University of Bristol Professor Dismissed Because of Comments on Israel

David Miller, an ex-professor at the University of Bristol, was dismissed for gross misconduct due to his anti-Zionist views. Last week, he gave evidence at an employment tribunal claiming unfair dismissal, breach of contract and discrimination or victimisation based on his philosophical beliefs.

We examine why the professor was sacked and what the tribunal has heard. Also, we explore other recent cases regarding disputes over free speech. To conclude, we discuss what beliefs are protected under the Equality Act 2010.

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University of Bristol Professor Dismissed for Anti-Zionist Views

Professor Miller was a professor at the University of Bristol. He initially drew controversy in 2019 when he said the Zionist movement contributed to islamophobia in the UK. This led to complaints from the Community Security Trust charity, saying his statements were a “false, vile… anti-Semitic slur”.

Following these complaints, an investigation revealed that his Jewish students had faced harassment and abuse. However, an academic freedom of expression report found the professor’s comments didn’t amount to unlawful speech.

Then, in February 2021, further complaints were made about the Professor following his participation in a free speech event. During this event, he spoke about the public criticism he’d experienced due to his views on Israel and Palestine. He’d previously claimed that Zionist organisations had targeted universities through a “censorship campaign”, which attacked “academic freedom”.

This resulted in the university dismissing him for gross misconduct in October 2021, explaining his behaviour didn’t meet the standards expected of university staff. Subsequently, Professor Miller brought the claims heard in this tribunal.

During the tribunal, the University of Bristol professor insisted that anti-Zionism wasn’t the same as anti-Semitism. Furthermore, he claimed it impossible for a Zionist state like Israel to be non-racist, calling Gaza an “open-air prison”.

This is the first time an individual has claimed anti-Zionist views are a protected philosophical belief under the Equality Act 2010. Therefore, as the tribunal continues, it’s been suggested this case could become a test for those that follow.

Free Speech Cases

Maya Forstater v CGD Europe and Others

The case of Maya Forstater v CGD Europe and Others concerned Ms Forstater’s dismissal because of her views about transgender issues. This included saying that “radically expanding the legal definition of ‘women’… will undermine women’s rights & protections for vulnerable women & girls”. Initially, a 2019 tribunal ruled against her, stating her views were not worthy of respect in a democratic society.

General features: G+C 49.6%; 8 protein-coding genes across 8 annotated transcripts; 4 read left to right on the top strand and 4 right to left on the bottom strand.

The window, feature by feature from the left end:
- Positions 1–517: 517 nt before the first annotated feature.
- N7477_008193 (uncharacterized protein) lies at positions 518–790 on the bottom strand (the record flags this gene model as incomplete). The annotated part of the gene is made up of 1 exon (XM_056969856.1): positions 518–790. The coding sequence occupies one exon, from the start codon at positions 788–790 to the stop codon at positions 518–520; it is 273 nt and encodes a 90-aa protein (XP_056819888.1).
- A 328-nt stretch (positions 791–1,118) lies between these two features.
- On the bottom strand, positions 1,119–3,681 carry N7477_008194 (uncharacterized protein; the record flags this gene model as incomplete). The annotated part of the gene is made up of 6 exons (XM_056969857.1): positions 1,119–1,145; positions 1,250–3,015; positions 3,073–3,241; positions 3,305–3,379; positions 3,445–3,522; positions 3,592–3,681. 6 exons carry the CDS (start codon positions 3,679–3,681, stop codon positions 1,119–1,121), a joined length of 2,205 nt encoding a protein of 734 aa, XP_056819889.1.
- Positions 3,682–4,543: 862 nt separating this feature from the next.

However, she later won her appeal, where the judge said her views were protected under the Equality Act. As a result, she was awarded £100,000 in compensation for direct discrimination and victimisation.

Sean Corby v ACAS

In the case of Sean Corby v ACAS, Mr Corby claimed his criticism of critical race theory was a protected belief under the Equality Act 2010. He believed this theory was divisive, placing white people at the root cause of racial segregation. After receiving complaints from other employees about Mr Corby’s online criticisms, ACAS told him to take his posts down. 

Mr Corby refused and took his employer to an employment tribunal, which ruled in his favour. Following this decision, a further hearing will occur in 2024 to determine whether his protected belief was discriminated against.

What is a Philosophical Belief?

In the case of the University of Bristol professor, Ms Forstater and Mr Corby, each looks at whether the individual had a protected belief. Following the Grainger test, to have such a belief, it must be:

  • Genuinely held
  • A belief as opposed to simply just an opinion based on present information
  • Regarding a weighty, substantial aspect of human life and behaviour
  • Cogent, serious, coherent, and important
  • Worthy of respect in a democratic society, be compatible with human dignity, and not conflict with the fundamental rights of others

Should individuals meet the specific criteria, their beliefs will be protected under the Equality Act 2010. Philosophical belief discrimination occurs when you’re treated unfairly because of it, and could take many forms, such as:

  • Discrimination, whether that be direct or indirect
  • Harassment
  • Victimisation

Take a look at our guide on religious and philosophical belief discrimination here 

If you believe you’ve been discriminated against because of your belief, contact us today. We can discuss the facts of your case and advise on your possible next steps. To begin: